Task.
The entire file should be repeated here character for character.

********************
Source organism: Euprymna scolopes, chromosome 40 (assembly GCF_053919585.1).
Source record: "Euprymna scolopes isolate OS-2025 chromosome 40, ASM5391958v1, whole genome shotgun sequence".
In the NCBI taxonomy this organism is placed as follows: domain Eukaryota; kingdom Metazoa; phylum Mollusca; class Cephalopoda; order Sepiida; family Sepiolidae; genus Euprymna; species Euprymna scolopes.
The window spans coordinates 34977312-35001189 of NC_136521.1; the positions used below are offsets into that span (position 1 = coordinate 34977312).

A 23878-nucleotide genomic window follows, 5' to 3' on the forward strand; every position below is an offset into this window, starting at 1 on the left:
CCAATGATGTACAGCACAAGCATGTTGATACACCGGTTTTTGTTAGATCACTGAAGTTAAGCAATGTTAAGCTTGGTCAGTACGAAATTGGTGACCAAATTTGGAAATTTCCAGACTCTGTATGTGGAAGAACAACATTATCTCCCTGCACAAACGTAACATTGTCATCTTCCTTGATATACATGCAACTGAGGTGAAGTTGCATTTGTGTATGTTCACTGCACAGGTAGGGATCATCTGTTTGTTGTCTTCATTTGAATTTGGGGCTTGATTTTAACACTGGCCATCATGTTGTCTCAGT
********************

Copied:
Source organism: Euprymna scolopes, chromosome 40 (assembly GCF_053919585.1).
Source record: "Euprymna scolopes isolate OS-2025 chromosome 40, ASM5391958v1, whole genome shotgun sequence".
In the NCBI taxonomy this organism is placed as follows: domain Eukaryota; kingdom Metazoa; phylum Mollusca; class Cephalopoda; order Sepiida; family Sepiolidae; genus Euprymna; species Euprymna scolopes.
The window spans coordinates 34977312-35001189 of NC_136521.1; the positions used below are offsets into that span (position 1 = coordinate 34977312).

A 23878-nucleotide genomic window follows, 5' to 3' on the forward strand; every position below is an offset into this window, starting at 1 on the left:
CCAATGATGTACAGCACAAGCATGTTGATACACCGGTTTTTGTTAGATCACTGAAGTTAAGCAATGTTAAGCTTGGTCAGTACGAAATTGGTGACCAAATTTGGAAATTTCCAGACTCTGTATGTGGAAGAACAACATTATCTCCCTGCACAAACGTAACATTGTCATCTTCCTTGATATACATGCAACTGAGGTGAAGTTGCATTTGTGTATGTTCACTGCACAGGTAGGGATCATCTGTTTGTTGTCTTCATTTGAATTTGGGGCTTGATTTTAACACTGGCCATCATGTTGTCTCAGT